So, you’re saying there’s a chance…
The Vatican continues to send positive messages to the LGBT community in subtle but substantial ways while still trying to tote the “party line” on traditional doctrinal thinking when it comes to same-sex couples. The Vatican is in a state of change right now and I’m not sure where they will end up, but all signs point toward a doctrinal shift in the acceptance of LGBT people and same-sex relationships.
If you’re a practicing Catholic, and you’re an LGBT person also, you get why this is a big deal. It’s not always easy to support and practice a religion that doesn’t necessarily support who you are. If you’re not Catholic though and you don’t understand how this affects you and our world more broadly, I’ll explain why below.
Since becoming Pope in 2013, the Pope Francis led Vatican has opened its thinking in a lot of ways that the Catholic Church never had done before. It has shed much of its image as an institution that is above the law (i.e. child sex abuse scandals), above every day people and oblivious to the realities that are a part of our world today. Part of today’s reality is that LGBT are out in larger numbers not just in the U.S. but across the globe more so than ever in its history.
This is a fact.
However, this is not to downplay or forget that many prejudicial laws still do exist. Discrimination and violence against LGBT people happen every single day in many countries including our own and there are many countries that are not open at all yet and may not be for a very long time. Part of the motivation behind the prejudice, is derived from religious and/or cultural driven attitudes that are ingrained from one’s childhood and passed from one generation to the next. It’s called institutionalized discrimination. The LGBT community like many other minorities faces institutionalized discrimination that can and does affect their everyday lives. It may be insignificant to some, it may be life threatening to others, but the discrimination that is ingrained within our broader global society is due in part to human interpretations to religious doctrine.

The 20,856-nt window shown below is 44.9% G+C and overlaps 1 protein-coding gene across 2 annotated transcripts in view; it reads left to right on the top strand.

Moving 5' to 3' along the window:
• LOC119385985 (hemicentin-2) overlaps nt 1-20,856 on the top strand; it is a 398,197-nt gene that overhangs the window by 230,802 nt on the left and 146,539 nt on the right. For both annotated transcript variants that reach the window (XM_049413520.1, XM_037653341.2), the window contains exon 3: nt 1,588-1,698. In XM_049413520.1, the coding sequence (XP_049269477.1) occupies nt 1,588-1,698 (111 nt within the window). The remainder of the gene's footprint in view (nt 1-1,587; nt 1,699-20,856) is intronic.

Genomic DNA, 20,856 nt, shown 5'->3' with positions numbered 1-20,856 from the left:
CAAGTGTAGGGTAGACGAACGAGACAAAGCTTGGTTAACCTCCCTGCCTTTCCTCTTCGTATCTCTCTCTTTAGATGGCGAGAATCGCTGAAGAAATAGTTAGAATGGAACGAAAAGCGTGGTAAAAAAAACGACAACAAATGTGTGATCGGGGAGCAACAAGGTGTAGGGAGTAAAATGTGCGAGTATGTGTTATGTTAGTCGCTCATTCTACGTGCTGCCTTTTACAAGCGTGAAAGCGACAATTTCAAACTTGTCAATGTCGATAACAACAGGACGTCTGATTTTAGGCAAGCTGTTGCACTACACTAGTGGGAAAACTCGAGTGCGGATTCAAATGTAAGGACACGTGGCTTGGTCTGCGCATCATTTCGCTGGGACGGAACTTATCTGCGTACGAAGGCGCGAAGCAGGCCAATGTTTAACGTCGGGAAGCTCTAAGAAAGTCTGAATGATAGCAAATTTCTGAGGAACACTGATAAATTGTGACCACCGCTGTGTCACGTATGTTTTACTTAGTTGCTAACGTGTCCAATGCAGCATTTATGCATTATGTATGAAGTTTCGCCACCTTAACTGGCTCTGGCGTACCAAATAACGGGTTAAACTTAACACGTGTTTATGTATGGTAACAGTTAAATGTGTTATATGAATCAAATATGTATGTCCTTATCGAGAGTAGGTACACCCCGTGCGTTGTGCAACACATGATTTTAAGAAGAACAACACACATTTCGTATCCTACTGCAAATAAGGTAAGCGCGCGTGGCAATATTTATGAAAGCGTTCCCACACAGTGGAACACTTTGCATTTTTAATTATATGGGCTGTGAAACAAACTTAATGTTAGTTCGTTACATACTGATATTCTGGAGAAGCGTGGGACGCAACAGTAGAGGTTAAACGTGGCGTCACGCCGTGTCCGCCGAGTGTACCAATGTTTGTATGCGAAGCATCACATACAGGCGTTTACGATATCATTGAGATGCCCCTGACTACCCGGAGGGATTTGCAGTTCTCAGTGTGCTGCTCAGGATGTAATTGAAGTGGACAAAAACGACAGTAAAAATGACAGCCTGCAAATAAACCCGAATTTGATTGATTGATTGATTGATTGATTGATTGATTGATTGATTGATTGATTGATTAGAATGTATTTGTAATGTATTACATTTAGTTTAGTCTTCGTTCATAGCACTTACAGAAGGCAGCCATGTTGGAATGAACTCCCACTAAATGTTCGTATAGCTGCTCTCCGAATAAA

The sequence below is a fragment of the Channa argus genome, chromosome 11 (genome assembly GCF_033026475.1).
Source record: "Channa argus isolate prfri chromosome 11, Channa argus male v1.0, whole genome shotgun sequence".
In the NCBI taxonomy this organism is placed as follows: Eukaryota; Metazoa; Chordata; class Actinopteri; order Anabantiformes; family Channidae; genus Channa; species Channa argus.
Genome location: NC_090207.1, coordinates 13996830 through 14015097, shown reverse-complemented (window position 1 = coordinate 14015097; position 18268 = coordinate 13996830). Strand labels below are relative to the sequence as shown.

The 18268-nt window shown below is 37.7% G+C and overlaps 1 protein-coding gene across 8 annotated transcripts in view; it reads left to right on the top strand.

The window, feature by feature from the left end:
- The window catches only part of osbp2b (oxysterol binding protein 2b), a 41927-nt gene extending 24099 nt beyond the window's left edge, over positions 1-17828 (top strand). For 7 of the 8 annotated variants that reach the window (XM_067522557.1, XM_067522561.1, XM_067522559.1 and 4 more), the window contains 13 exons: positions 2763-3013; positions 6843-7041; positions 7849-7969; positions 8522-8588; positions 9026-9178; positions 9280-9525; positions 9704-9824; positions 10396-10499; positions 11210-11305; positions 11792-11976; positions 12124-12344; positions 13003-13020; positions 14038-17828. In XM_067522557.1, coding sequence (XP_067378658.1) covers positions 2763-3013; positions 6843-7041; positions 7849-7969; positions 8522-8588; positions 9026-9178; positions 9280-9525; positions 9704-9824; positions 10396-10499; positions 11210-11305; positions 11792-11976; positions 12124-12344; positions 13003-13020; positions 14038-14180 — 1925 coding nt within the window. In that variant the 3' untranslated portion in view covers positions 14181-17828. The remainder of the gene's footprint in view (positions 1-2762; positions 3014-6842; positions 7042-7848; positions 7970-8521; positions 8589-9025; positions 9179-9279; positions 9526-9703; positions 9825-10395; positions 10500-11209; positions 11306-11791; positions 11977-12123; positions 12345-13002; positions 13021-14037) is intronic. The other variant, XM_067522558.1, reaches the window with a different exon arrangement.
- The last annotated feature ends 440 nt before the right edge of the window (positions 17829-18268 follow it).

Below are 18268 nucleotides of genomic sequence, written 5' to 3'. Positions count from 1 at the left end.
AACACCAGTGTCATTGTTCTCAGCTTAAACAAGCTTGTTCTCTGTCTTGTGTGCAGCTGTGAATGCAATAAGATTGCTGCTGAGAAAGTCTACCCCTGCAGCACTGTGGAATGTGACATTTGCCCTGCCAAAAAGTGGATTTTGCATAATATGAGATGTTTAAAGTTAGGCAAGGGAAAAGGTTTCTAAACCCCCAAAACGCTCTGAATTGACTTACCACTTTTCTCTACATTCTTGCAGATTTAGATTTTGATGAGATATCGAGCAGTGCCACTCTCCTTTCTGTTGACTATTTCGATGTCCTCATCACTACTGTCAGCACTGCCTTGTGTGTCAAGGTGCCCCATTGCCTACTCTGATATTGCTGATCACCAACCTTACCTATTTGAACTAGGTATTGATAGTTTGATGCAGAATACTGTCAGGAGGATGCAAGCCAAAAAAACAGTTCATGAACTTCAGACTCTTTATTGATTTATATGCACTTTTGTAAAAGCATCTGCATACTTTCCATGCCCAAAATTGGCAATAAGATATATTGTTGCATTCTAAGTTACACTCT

According to Pew Research study published in 2013, Catholics make up 1.1 billion of the world’s population. That’s roughly 15 percent of the entire world. In the U.S. alone, they make up over 25 percent of our population as a country. The Vatican, while not wielding the power it once did centuries ago, still does command a great amount of authority on how the church is viewed and how the religion is practiced and taught to children. So, when the Vatican starts to alter its interpretations on doctrine associated with LGBT people, it is a big deal considering how slow the Vatican typically moves on social issues and how many people are paying attention to what they have to say.
In a Vatican document that was released on Monday, the Vatican acknowledges that homosexuals have “gifts and qualities to offer” and has asked itself if Catholicism could accept gays and recognize positive aspects of same-sex couples.
The source of the document was initiated from a week-long meeting of 200 bishops discussing family issues. The document also suggested that it should challenge itself to find “a fraternal space” for homosexuals without compromising Catholic doctrine on family and matrimony.
While nothing within the document directly spelled out any impending changes made by the Vatican, it did project out a much less judgmental and much more open minded view towards the LGBT community. This open mindedness shown by the Vatican has been noticeable ever since Pope Francis took over last year. Pope Francis has been making ever so slightly moves closer towards acceptance.
“Homosexuals have gifts and qualities to offer the Christian community: are we capable of welcoming these people, guaranteeing to them a further space in our communities? Often they wish to encounter a Church that offers them a welcoming home,” noted within the document.
The document laid out further questions…
“Are our communities capable of proving that, accepting and valuing their sexual orientation, without compromising Catholic doctrine on the family and matrimony?”
A number of participants at the meeting suggested that they should tone down their condemnatory language towards gay people and same sex couples and suggested that they should try to show more compassion and reflect on what all this means for the church going forward.
Who knows where the church will end up on these issues, but it’s a big step in a long process yet to come in opening up hearts and minds across the world in its acceptance and understanding of LGBT people. When hearts and mind open, change can enter the equation…and when we’re talking about 1.1 billion followers of the Catholic faith that could mean a lot of change.